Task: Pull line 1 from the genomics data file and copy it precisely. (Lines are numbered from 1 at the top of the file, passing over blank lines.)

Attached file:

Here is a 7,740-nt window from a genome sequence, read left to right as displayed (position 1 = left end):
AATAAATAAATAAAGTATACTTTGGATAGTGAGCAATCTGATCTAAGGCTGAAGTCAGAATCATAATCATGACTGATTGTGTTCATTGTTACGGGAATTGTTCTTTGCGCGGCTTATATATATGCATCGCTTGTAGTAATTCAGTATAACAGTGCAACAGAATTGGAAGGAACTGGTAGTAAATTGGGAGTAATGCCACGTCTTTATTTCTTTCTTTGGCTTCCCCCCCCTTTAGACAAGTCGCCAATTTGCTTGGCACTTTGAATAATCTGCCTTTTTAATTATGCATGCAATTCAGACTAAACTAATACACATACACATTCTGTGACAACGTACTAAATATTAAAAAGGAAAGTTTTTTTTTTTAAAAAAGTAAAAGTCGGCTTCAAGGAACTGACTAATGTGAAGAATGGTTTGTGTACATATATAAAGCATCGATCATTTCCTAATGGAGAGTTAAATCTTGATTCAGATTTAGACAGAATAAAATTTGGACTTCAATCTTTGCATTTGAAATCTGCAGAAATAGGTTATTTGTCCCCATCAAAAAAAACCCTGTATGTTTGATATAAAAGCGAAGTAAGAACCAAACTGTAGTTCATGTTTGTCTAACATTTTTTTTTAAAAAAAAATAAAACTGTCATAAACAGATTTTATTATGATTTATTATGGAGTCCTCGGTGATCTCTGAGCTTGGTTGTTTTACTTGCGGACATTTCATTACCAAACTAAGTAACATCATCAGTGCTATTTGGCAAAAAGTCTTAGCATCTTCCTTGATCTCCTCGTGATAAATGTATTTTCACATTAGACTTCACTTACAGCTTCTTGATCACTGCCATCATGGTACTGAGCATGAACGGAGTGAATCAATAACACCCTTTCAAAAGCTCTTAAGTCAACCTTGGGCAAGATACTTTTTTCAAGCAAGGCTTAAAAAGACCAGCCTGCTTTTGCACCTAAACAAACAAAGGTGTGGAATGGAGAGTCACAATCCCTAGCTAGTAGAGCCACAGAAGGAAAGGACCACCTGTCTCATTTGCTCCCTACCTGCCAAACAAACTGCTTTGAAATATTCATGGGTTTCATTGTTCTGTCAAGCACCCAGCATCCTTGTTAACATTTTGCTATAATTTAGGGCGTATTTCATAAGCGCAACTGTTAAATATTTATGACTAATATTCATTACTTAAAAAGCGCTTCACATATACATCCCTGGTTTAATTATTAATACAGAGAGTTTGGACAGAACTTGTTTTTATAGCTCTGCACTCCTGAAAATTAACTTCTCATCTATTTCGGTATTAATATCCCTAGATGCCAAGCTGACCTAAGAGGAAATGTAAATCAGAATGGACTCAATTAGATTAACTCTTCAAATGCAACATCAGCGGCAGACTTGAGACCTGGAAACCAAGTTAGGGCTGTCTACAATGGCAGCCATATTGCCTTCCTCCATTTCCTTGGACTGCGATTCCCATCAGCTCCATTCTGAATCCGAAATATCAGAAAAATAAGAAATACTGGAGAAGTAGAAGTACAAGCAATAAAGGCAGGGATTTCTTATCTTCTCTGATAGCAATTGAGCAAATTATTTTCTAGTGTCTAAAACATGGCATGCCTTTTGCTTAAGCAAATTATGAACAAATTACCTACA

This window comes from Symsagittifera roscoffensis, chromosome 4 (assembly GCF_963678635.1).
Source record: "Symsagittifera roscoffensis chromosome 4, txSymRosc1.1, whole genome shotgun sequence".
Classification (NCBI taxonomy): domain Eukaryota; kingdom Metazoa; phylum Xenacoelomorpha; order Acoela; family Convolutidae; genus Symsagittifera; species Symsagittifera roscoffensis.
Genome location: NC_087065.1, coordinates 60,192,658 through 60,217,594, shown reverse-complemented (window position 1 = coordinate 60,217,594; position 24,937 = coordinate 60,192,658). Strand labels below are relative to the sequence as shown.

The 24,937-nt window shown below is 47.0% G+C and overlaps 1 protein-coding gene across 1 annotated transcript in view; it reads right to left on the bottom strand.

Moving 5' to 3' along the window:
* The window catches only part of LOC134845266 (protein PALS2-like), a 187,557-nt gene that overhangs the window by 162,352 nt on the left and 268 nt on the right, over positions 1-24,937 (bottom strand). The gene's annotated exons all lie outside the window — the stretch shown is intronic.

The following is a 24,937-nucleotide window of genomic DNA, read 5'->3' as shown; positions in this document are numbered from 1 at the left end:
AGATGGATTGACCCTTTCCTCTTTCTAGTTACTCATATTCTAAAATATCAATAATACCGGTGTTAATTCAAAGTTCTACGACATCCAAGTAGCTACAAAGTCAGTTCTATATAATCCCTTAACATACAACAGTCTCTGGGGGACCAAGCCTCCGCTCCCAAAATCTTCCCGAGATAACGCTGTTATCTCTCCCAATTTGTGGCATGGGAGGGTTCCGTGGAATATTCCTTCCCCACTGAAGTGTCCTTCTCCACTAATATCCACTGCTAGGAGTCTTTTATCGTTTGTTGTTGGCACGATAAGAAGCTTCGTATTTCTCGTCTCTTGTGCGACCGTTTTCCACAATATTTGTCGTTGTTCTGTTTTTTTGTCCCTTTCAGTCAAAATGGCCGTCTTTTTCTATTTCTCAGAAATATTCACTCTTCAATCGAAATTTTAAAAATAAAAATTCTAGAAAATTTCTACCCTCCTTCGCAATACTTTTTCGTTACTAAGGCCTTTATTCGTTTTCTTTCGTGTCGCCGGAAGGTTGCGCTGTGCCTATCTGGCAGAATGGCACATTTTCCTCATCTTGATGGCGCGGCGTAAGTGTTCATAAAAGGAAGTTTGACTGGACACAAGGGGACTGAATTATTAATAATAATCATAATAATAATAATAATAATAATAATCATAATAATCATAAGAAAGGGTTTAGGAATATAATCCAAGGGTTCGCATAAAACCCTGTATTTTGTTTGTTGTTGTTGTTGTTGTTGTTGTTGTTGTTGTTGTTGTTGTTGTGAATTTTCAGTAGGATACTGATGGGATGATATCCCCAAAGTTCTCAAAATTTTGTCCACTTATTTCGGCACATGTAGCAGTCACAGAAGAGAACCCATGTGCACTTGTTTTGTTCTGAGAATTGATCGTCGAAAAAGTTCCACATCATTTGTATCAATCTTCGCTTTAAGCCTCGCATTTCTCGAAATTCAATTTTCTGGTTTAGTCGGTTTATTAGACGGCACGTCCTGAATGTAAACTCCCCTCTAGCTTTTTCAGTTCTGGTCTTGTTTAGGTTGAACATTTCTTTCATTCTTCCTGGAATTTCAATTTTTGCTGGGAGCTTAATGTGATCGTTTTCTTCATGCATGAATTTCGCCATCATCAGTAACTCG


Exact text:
Here is a 7,740-nt window from a genome sequence, read left to right as displayed (position 1 = left end):